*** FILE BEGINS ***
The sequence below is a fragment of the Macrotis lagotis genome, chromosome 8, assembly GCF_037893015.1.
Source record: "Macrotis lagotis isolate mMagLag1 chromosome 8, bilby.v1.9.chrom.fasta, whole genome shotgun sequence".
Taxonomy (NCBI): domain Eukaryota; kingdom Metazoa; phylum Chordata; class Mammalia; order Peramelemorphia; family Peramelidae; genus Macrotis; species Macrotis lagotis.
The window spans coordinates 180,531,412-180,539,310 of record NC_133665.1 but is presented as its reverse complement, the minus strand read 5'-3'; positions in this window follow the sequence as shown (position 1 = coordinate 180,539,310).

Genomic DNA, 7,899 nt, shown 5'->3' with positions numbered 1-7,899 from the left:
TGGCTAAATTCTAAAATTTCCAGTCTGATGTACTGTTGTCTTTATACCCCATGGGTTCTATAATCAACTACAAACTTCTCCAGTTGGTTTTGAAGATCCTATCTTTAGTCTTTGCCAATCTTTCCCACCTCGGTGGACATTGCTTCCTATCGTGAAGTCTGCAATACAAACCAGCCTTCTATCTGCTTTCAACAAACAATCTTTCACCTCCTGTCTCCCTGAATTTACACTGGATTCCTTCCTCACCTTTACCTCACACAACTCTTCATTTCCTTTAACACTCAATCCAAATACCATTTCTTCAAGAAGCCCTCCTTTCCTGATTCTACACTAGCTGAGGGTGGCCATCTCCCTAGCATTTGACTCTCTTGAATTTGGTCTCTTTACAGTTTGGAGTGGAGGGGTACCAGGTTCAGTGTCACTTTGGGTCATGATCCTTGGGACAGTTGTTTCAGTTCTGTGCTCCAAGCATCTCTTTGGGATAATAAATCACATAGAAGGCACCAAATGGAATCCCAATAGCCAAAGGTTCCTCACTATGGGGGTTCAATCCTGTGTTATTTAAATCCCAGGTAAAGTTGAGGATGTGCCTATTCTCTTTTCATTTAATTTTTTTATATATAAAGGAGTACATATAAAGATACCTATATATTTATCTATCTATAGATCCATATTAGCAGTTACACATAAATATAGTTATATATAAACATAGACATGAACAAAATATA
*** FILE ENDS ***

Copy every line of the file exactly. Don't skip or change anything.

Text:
The sequence below is a fragment of the Macrotis lagotis genome, chromosome 8, assembly GCF_037893015.1.
Source record: "Macrotis lagotis isolate mMagLag1 chromosome 8, bilby.v1.9.chrom.fasta, whole genome shotgun sequence".
Taxonomy (NCBI): domain Eukaryota; kingdom Metazoa; phylum Chordata; class Mammalia; order Peramelemorphia; family Peramelidae; genus Macrotis; species Macrotis lagotis.
The window spans coordinates 180,531,412-180,539,310 of record NC_133665.1 but is presented as its reverse complement, the minus strand read 5'-3'; positions in this window follow the sequence as shown (position 1 = coordinate 180,539,310).

Genomic DNA, 7,899 nt, shown 5'->3' with positions numbered 1-7,899 from the left:
TGGCTAAATTCTAAAATTTCCAGTCTGATGTACTGTTGTCTTTATACCCCATGGGTTCTATAATCAACTACAAACTTCTCCAGTTGGTTTTGAAGATCCTATCTTTAGTCTTTGCCAATCTTTCCCACCTCGGTGGACATTGCTTCCTATCGTGAAGTCTGCAATACAAACCAGCCTTCTATCTGCTTTCAACAAACAATCTTTCACCTCCTGTCTCCCTGAATTTACACTGGATTCCTTCCTCACCTTTACCTCACACAACTCTTCATTTCCTTTAACACTCAATCCAAATACCATTTCTTCAAGAAGCCCTCCTTTCCTGATTCTACACTAGCTGAGGGTGGCCATCTCCCTAGCATTTGACTCTCTTGAATTTGGTCTCTTTACAGTTTGGAGTGGAGGGGTACCAGGTTCAGTGTCACTTTGGGTCATGATCCTTGGGACAGTTGTTTCAGTTCTGTGCTCCAAGCATCTCTTTGGGATAATAAATCACATAGAAGGCACCAAATGGAATCCCAATAGCCAAAGGTTCCTCACTATGGGGGTTCAATCCTGTGTTATTTAAATCCCAGGTAAAGTTGAGGATGTGCCTATTCTCTTTTCATTTAATTTTTTTATATATAAAGGAGTACATATAAAGATACCTATATATTTATCTATCTATAGATCCATATTAGCAGTTACACATAAATATAGTTATATATAAACATAGACATGAACAAAATATA